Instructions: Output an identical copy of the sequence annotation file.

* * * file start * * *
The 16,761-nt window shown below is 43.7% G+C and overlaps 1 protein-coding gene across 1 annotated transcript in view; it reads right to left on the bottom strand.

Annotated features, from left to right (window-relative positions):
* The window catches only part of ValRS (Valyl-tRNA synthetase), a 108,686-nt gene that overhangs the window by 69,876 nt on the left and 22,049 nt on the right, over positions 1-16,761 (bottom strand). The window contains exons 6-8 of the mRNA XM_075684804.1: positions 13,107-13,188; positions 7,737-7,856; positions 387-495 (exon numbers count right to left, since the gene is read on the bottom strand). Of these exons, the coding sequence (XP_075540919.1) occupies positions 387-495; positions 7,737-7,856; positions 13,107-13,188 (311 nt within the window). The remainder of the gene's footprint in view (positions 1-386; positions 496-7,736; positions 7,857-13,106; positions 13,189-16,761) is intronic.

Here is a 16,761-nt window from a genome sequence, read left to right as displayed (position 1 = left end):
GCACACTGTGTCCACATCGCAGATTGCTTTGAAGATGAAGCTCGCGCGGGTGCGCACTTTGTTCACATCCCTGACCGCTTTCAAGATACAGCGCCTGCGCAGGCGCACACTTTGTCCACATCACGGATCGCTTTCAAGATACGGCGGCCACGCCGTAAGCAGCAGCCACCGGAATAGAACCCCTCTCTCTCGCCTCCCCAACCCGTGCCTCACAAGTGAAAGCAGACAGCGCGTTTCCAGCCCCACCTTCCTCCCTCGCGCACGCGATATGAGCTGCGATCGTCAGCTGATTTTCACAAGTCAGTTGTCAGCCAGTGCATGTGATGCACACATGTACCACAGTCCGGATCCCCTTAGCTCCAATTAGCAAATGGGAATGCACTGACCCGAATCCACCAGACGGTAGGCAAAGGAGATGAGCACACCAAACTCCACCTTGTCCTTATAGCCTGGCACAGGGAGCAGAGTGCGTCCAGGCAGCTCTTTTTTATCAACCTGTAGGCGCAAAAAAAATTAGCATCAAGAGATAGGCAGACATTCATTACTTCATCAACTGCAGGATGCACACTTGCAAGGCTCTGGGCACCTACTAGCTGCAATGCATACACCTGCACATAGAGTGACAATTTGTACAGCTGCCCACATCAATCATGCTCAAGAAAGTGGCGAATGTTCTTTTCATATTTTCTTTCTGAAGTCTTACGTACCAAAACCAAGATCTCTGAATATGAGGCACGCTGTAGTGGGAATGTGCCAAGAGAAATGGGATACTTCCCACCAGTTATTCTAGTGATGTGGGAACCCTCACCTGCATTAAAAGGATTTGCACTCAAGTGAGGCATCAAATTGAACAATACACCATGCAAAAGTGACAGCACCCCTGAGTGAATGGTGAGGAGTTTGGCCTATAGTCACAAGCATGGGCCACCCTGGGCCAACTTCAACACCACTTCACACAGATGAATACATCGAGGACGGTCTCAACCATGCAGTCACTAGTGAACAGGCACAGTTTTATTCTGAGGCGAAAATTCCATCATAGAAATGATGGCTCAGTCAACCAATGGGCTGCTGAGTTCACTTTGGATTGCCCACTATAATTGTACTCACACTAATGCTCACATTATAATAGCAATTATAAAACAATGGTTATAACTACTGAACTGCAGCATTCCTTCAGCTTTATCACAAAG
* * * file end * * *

The 16,761-nt window shown below is 43.7% G+C and overlaps 1 protein-coding gene across 1 annotated transcript in view; it reads right to left on the bottom strand.

Annotated features, from left to right (window-relative positions):
* The window catches only part of ValRS (Valyl-tRNA synthetase), a 108,686-nt gene that overhangs the window by 69,876 nt on the left and 22,049 nt on the right, over positions 1-16,761 (bottom strand). The window contains exons 6-8 of the mRNA XM_075684804.1: positions 13,107-13,188; positions 7,737-7,856; positions 387-495 (exon numbers count right to left, since the gene is read on the bottom strand). Of these exons, the coding sequence (XP_075540919.1) occupies positions 387-495; positions 7,737-7,856; positions 13,107-13,188 (311 nt within the window). The remainder of the gene's footprint in view (positions 1-386; positions 496-7,736; positions 7,857-13,106; positions 13,189-16,761) is intronic.

Here is a 16,761-nt window from a genome sequence, read left to right as displayed (position 1 = left end):
GCACACTGTGTCCACATCGCAGATTGCTTTGAAGATGAAGCTCGCGCGGGTGCGCACTTTGTTCACATCCCTGACCGCTTTCAAGATACAGCGCCTGCGCAGGCGCACACTTTGTCCACATCACGGATCGCTTTCAAGATACGGCGGCCACGCCGTAAGCAGCAGCCACCGGAATAGAACCCCTCTCTCTCGCCTCCCCAACCCGTGCCTCACAAGTGAAAGCAGACAGCGCGTTTCCAGCCCCACCTTCCTCCCTCGCGCACGCGATATGAGCTGCGATCGTCAGCTGATTTTCACAAGTCAGTTGTCAGCCAGTGCATGTGATGCACACATGTACCACAGTCCGGATCCCCTTAGCTCCAATTAGCAAATGGGAATGCACTGACCCGAATCCACCAGACGGTAGGCAAAGGAGATGAGCACACCAAACTCCACCTTGTCCTTATAGCCTGGCACAGGGAGCAGAGTGCGTCCAGGCAGCTCTTTTTTATCAACCTGTAGGCGCAAAAAAAATTAGCATCAAGAGATAGGCAGACATTCATTACTTCATCAACTGCAGGATGCACACTTGCAAGGCTCTGGGCACCTACTAGCTGCAATGCATACACCTGCACATAGAGTGACAATTTGTACAGCTGCCCACATCAATCATGCTCAAGAAAGTGGCGAATGTTCTTTTCATATTTTCTTTCTGAAGTCTTACGTACCAAAACCAAGATCTCTGAATATGAGGCACGCTGTAGTGGGAATGTGCCAAGAGAAATGGGATACTTCCCACCAGTTATTCTAGTGATGTGGGAACCCTCACCTGCATTAAAAGGATTTGCACTCAAGTGAGGCATCAAATTGAACAATACACCATGCAAAAGTGACAGCACCCCTGAGTGAATGGTGAGGAGTTTGGCCTATAGTCACAAGCATGGGCCACCCTGGGCCAACTTCAACACCACTTCACACAGATGAATACATCGAGGACGGTCTCAACCATGCAGTCACTAGTGAACAGGCACAGTTTTATTCTGAGGCGAAAATTCCATCATAGAAATGATGGCTCAGTCAACCAATGGGCTGCTGAGTTCACTTTGGATTGCCCACTATAATTGTACTCACACTAATGCTCACATTATAATAGCAATTATAAAACAATGGTTATAACTACTGAACTGCAGCATTCCTTCAGCTTTATCACAAAG